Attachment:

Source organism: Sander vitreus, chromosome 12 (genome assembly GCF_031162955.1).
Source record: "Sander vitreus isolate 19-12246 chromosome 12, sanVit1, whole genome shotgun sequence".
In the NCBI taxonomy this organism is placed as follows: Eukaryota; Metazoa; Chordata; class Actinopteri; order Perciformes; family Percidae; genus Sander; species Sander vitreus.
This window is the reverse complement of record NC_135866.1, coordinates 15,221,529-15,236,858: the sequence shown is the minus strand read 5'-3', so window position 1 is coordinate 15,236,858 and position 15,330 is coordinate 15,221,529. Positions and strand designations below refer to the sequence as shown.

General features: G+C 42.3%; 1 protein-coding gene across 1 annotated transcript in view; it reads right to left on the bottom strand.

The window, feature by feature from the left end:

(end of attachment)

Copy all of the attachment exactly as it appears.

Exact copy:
Source organism: Sander vitreus, chromosome 12 (genome assembly GCF_031162955.1).
Source record: "Sander vitreus isolate 19-12246 chromosome 12, sanVit1, whole genome shotgun sequence".
In the NCBI taxonomy this organism is placed as follows: Eukaryota; Metazoa; Chordata; class Actinopteri; order Perciformes; family Percidae; genus Sander; species Sander vitreus.
This window is the reverse complement of record NC_135866.1, coordinates 15,221,529-15,236,858: the sequence shown is the minus strand read 5'-3', so window position 1 is coordinate 15,236,858 and position 15,330 is coordinate 15,221,529. Positions and strand designations below refer to the sequence as shown.

General features: G+C 42.3%; 1 protein-coding gene across 1 annotated transcript in view; it reads right to left on the bottom strand.

The window, feature by feature from the left end: